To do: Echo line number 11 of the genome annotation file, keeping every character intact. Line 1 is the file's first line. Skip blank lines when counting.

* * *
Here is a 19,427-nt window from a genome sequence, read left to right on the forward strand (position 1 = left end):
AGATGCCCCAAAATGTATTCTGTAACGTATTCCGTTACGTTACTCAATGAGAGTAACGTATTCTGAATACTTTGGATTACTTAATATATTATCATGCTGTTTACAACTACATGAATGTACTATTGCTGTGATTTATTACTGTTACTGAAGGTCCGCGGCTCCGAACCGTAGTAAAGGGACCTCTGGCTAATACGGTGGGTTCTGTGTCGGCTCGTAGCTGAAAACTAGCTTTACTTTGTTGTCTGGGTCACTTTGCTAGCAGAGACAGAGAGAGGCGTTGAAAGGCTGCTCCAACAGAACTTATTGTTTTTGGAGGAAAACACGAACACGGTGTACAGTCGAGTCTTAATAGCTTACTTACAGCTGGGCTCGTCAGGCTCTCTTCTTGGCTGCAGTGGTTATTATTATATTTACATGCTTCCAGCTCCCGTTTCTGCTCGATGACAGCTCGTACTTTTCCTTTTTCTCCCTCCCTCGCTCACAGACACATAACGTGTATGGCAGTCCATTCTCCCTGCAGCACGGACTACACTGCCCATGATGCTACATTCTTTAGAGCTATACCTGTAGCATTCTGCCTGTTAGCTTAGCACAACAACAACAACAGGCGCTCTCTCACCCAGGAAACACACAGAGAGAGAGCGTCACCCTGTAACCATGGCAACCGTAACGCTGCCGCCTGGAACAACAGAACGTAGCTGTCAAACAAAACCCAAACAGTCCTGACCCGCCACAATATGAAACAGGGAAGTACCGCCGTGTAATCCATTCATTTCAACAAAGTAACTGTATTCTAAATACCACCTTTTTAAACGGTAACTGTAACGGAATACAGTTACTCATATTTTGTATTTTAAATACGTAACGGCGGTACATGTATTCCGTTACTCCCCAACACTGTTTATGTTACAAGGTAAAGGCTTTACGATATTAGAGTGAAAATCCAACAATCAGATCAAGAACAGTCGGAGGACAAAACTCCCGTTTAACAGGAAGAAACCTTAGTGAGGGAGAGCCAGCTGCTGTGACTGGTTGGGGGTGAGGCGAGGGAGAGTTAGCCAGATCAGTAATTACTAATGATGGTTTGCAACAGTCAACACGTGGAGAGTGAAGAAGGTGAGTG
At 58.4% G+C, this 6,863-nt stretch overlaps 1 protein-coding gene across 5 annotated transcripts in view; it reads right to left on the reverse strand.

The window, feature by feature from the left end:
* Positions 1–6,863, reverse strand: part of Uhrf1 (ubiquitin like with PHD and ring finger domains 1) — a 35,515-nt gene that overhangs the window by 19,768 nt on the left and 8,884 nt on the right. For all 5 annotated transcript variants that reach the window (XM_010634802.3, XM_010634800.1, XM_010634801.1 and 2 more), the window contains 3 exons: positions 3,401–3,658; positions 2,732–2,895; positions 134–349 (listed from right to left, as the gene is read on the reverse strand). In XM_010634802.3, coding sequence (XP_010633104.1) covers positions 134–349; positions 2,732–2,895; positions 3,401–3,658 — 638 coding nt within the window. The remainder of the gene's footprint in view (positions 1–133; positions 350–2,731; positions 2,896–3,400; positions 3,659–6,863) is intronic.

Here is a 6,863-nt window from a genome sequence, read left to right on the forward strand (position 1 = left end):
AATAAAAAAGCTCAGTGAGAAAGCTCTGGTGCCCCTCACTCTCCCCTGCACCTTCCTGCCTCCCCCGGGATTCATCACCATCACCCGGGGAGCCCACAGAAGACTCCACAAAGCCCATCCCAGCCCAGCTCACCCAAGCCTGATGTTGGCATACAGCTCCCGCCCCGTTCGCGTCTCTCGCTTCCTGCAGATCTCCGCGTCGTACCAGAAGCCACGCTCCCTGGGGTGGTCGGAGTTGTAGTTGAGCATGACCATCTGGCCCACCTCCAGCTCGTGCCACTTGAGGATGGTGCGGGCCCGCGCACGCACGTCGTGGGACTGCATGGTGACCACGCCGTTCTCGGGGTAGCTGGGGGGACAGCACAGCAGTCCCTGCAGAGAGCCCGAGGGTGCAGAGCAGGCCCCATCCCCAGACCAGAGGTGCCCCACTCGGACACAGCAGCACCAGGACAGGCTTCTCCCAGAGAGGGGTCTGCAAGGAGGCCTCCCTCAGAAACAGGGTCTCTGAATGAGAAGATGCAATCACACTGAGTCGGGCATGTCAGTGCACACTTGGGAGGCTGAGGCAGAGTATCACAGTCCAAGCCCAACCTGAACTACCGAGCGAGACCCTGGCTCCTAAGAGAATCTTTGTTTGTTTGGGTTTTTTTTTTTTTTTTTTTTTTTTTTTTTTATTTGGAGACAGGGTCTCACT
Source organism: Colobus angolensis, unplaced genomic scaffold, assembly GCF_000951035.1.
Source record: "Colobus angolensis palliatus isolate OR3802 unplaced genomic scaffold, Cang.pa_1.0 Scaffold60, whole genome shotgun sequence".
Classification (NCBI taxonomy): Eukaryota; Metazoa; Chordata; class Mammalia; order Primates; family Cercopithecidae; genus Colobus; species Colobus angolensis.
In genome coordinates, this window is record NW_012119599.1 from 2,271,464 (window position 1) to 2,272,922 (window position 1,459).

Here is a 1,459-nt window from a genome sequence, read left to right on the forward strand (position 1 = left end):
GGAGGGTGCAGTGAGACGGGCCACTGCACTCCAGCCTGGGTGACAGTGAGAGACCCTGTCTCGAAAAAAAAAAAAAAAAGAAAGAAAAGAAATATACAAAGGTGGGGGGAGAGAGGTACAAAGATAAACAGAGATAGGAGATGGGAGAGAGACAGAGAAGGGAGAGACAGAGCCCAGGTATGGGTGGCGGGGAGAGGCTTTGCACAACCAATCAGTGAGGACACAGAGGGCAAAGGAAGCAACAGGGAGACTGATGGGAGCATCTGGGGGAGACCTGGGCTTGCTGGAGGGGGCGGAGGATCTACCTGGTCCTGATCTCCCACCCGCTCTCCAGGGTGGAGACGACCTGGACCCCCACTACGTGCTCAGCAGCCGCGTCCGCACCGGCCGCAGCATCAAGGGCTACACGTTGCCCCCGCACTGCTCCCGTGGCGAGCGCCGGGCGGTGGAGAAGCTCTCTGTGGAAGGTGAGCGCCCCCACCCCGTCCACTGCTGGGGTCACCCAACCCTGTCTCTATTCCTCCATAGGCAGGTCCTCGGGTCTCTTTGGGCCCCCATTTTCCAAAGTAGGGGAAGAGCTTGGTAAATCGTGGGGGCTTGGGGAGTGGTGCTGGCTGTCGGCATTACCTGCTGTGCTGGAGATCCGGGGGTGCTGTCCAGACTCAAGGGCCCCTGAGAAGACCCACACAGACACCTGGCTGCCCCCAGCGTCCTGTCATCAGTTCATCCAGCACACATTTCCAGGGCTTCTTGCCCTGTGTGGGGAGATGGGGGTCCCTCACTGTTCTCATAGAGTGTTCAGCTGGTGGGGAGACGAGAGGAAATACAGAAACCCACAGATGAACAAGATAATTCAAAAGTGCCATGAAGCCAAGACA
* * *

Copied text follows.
In genome coordinates, this window is record NW_012119599.1 from 2,271,464 (window position 1) to 2,272,922 (window position 1,459).